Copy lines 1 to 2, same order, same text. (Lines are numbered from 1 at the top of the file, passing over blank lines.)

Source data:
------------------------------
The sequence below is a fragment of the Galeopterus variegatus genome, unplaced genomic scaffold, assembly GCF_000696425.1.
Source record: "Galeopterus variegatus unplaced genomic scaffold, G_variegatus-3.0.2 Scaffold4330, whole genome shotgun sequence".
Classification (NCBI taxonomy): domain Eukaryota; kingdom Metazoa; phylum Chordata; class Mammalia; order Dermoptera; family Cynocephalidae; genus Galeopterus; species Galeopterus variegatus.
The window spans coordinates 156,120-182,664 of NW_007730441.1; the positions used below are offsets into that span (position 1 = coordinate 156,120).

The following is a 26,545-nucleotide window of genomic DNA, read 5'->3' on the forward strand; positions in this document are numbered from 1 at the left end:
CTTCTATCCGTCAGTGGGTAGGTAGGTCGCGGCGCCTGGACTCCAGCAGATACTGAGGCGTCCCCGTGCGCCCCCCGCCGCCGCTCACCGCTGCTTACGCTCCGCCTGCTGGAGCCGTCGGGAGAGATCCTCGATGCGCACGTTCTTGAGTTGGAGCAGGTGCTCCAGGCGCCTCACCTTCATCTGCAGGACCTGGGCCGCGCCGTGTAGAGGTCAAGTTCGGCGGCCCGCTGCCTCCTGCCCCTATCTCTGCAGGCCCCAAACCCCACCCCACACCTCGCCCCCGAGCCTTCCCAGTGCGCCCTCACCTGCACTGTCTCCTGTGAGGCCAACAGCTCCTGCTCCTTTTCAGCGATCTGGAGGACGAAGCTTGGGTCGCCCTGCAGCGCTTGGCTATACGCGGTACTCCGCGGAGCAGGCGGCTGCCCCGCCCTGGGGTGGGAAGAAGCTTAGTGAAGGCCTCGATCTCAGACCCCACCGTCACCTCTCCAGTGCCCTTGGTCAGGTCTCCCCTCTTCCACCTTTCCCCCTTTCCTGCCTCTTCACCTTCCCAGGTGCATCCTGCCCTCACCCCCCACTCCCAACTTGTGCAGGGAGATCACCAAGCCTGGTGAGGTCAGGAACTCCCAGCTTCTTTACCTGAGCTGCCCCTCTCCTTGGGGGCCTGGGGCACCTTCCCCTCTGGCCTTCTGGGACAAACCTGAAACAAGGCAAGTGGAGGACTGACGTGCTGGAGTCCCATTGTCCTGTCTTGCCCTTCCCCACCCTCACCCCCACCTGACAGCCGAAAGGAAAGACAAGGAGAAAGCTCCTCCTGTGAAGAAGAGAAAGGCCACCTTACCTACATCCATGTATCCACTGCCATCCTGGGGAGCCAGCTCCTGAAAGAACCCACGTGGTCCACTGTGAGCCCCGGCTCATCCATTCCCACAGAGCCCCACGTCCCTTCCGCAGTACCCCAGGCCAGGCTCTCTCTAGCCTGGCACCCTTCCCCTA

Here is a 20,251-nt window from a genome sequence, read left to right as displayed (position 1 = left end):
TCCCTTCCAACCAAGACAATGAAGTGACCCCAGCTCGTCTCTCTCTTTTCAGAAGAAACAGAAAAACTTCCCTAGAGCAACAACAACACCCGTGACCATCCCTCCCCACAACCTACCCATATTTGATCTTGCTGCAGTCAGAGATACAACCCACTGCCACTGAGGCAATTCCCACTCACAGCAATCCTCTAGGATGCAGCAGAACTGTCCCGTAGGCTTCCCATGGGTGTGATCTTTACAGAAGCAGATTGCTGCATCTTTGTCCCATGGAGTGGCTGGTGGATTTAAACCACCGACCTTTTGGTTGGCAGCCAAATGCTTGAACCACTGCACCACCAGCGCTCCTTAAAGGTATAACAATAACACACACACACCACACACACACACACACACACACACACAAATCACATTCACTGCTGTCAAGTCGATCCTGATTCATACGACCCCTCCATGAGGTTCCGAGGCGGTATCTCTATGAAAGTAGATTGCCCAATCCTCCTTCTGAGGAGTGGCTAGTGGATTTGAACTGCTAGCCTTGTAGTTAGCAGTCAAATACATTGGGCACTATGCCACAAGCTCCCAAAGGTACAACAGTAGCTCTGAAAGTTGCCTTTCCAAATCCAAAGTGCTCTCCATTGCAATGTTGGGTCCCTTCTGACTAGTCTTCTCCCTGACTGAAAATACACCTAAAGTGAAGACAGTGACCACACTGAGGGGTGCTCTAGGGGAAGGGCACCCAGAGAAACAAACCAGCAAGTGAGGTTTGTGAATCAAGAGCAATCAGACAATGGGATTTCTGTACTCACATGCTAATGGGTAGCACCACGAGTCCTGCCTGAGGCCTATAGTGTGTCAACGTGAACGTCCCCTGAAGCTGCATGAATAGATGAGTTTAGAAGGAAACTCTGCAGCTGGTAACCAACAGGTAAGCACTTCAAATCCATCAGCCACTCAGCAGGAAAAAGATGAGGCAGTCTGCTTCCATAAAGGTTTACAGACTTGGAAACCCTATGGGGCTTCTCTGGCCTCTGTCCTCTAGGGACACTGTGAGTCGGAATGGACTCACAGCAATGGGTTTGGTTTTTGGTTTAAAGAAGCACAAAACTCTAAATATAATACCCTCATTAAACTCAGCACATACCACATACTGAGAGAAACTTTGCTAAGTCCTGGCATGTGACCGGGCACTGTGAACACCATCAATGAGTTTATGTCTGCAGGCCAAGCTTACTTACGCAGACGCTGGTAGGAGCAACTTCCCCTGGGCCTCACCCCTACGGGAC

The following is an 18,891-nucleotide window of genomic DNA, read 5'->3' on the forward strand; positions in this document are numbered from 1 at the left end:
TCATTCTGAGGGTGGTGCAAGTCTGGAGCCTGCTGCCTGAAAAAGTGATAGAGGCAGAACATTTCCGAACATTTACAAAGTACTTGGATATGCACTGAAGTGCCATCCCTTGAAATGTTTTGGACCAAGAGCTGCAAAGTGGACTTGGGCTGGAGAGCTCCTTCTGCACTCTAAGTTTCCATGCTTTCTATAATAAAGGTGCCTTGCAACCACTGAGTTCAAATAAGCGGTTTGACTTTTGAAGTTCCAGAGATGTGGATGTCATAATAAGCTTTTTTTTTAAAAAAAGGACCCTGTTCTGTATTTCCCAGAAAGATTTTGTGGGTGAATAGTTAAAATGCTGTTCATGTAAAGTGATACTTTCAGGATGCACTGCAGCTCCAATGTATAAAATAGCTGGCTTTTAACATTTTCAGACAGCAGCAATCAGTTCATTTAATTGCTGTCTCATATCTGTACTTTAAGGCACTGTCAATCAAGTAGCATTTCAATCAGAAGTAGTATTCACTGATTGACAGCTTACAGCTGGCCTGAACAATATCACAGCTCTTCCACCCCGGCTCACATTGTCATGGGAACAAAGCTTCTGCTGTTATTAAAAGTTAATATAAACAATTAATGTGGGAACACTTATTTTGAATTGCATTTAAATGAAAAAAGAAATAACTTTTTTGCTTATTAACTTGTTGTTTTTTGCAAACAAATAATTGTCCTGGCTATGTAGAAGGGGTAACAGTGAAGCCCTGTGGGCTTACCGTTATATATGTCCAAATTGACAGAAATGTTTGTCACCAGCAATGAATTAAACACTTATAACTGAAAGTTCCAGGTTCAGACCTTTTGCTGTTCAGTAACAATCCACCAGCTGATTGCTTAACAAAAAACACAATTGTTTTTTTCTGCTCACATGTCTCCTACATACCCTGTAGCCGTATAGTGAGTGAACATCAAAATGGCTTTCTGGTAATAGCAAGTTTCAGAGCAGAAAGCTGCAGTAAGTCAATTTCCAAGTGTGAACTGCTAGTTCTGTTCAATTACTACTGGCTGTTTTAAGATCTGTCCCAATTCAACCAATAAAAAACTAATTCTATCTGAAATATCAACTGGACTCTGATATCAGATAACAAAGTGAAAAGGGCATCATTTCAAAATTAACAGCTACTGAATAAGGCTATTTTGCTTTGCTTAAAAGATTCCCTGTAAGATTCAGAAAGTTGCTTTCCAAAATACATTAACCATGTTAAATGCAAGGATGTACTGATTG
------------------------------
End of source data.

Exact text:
The sequence below is a fragment of the Galeopterus variegatus genome, unplaced genomic scaffold, assembly GCF_000696425.1.
Source record: "Galeopterus variegatus unplaced genomic scaffold, G_variegatus-3.0.2 Scaffold4330, whole genome shotgun sequence".